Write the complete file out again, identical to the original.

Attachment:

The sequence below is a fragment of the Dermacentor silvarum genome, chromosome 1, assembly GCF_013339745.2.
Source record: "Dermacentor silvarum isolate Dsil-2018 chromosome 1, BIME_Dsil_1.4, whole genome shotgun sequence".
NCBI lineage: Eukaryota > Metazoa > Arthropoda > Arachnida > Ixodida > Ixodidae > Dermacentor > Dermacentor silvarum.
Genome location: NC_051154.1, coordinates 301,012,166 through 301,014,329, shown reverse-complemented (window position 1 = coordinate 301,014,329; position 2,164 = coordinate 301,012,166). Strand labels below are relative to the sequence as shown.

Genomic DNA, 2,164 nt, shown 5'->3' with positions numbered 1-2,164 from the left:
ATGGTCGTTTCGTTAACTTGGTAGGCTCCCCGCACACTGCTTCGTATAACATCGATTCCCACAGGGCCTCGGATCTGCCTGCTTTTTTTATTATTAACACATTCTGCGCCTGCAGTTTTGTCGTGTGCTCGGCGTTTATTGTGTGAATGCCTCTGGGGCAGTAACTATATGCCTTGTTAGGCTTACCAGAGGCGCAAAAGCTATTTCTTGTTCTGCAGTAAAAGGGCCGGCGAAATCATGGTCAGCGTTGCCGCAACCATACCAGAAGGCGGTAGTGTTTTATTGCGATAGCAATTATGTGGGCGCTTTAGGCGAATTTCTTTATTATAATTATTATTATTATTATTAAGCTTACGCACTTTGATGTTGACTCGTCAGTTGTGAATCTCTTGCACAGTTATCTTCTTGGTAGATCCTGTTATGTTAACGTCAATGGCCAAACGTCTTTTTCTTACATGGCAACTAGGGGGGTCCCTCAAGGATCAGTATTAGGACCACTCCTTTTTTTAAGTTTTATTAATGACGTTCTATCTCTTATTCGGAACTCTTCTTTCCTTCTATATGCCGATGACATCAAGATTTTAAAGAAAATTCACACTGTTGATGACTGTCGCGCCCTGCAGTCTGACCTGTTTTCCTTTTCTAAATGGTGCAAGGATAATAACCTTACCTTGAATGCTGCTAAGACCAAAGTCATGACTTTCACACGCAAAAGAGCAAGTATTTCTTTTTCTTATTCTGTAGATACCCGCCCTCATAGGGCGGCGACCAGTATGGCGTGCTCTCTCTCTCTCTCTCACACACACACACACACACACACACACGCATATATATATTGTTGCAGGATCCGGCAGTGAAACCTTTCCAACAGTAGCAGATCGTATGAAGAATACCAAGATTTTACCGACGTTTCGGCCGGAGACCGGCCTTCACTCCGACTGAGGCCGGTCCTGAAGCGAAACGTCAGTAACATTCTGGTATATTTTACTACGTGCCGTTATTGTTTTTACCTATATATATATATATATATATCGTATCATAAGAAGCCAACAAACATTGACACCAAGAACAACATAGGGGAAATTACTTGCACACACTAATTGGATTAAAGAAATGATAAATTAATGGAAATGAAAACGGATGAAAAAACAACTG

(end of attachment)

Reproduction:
The sequence below is a fragment of the Dermacentor silvarum genome, chromosome 1, assembly GCF_013339745.2.
Source record: "Dermacentor silvarum isolate Dsil-2018 chromosome 1, BIME_Dsil_1.4, whole genome shotgun sequence".
NCBI lineage: Eukaryota > Metazoa > Arthropoda > Arachnida > Ixodida > Ixodidae > Dermacentor > Dermacentor silvarum.
Genome location: NC_051154.1, coordinates 301,012,166 through 301,014,329, shown reverse-complemented (window position 1 = coordinate 301,014,329; position 2,164 = coordinate 301,012,166). Strand labels below are relative to the sequence as shown.

Genomic DNA, 2,164 nt, shown 5'->3' with positions numbered 1-2,164 from the left:
ATGGTCGTTTCGTTAACTTGGTAGGCTCCCCGCACACTGCTTCGTATAACATCGATTCCCACAGGGCCTCGGATCTGCCTGCTTTTTTTATTATTAACACATTCTGCGCCTGCAGTTTTGTCGTGTGCTCGGCGTTTATTGTGTGAATGCCTCTGGGGCAGTAACTATATGCCTTGTTAGGCTTACCAGAGGCGCAAAAGCTATTTCTTGTTCTGCAGTAAAAGGGCCGGCGAAATCATGGTCAGCGTTGCCGCAACCATACCAGAAGGCGGTAGTGTTTTATTGCGATAGCAATTATGTGGGCGCTTTAGGCGAATTTCTTTATTATAATTATTATTATTATTATTAAGCTTACGCACTTTGATGTTGACTCGTCAGTTGTGAATCTCTTGCACAGTTATCTTCTTGGTAGATCCTGTTATGTTAACGTCAATGGCCAAACGTCTTTTTCTTACATGGCAACTAGGGGGGTCCCTCAAGGATCAGTATTAGGACCACTCCTTTTTTTAAGTTTTATTAATGACGTTCTATCTCTTATTCGGAACTCTTCTTTCCTTCTATATGCCGATGACATCAAGATTTTAAAGAAAATTCACACTGTTGATGACTGTCGCGCCCTGCAGTCTGACCTGTTTTCCTTTTCTAAATGGTGCAAGGATAATAACCTTACCTTGAATGCTGCTAAGACCAAAGTCATGACTTTCACACGCAAAAGAGCAAGTATTTCTTTTTCTTATTCTGTAGATACCCGCCCTCATAGGGCGGCGACCAGTATGGCGTGCTCTCTCTCTCTCTCTCACACACACACACACACACACACACACGCATATATATATTGTTGCAGGATCCGGCAGTGAAACCTTTCCAACAGTAGCAGATCGTATGAAGAATACCAAGATTTTACCGACGTTTCGGCCGGAGACCGGCCTTCACTCCGACTGAGGCCGGTCCTGAAGCGAAACGTCAGTAACATTCTGGTATATTTTACTACGTGCCGTTATTGTTTTTACCTATATATATATATATATATATCGTATCATAAGAAGCCAACAAACATTGACACCAAGAACAACATAGGGGAAATTACTTGCACACACTAATTGGATTAAAGAAATGATAAATTAATGGAAATGAAAACGGATGAAAAAACAACTG